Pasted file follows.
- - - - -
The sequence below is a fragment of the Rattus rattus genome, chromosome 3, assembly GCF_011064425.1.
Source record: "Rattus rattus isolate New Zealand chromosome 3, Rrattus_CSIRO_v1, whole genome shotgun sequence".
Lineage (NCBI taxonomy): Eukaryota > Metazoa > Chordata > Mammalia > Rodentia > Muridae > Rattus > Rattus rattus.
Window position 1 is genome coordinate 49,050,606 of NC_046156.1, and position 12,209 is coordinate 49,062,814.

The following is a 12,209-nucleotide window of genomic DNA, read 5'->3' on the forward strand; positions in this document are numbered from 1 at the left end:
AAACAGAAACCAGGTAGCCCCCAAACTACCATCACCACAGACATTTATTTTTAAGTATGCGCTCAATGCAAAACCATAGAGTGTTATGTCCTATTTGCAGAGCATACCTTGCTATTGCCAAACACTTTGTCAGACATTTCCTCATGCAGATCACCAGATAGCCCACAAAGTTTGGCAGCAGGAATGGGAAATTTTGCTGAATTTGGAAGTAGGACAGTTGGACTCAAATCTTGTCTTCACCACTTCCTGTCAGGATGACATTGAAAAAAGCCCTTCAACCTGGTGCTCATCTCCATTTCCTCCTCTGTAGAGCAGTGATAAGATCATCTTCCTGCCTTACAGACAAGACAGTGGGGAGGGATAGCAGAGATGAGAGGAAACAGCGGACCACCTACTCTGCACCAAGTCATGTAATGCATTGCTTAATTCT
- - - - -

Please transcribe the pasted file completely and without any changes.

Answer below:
The sequence below is a fragment of the Rattus rattus genome, chromosome 3, assembly GCF_011064425.1.
Source record: "Rattus rattus isolate New Zealand chromosome 3, Rrattus_CSIRO_v1, whole genome shotgun sequence".
Lineage (NCBI taxonomy): Eukaryota > Metazoa > Chordata > Mammalia > Rodentia > Muridae > Rattus > Rattus rattus.
Window position 1 is genome coordinate 49,050,606 of NC_046156.1, and position 12,209 is coordinate 49,062,814.

The following is a 12,209-nucleotide window of genomic DNA, read 5'->3' on the forward strand; positions in this document are numbered from 1 at the left end:
AAACAGAAACCAGGTAGCCCCCAAACTACCATCACCACAGACATTTATTTTTAAGTATGCGCTCAATGCAAAACCATAGAGTGTTATGTCCTATTTGCAGAGCATACCTTGCTATTGCCAAACACTTTGTCAGACATTTCCTCATGCAGATCACCAGATAGCCCACAAAGTTTGGCAGCAGGAATGGGAAATTTTGCTGAATTTGGAAGTAGGACAGTTGGACTCAAATCTTGTCTTCACCACTTCCTGTCAGGATGACATTGAAAAAAGCCCTTCAACCTGGTGCTCATCTCCATTTCCTCCTCTGTAGAGCAGTGATAAGATCATCTTCCTGCCTTACAGACAAGACAGTGGGGAGGGATAGCAGAGATGAGAGGAAACAGCGGACCACCTACTCTGCACCAAGTCATGTAATGCATTGCTTAATTCT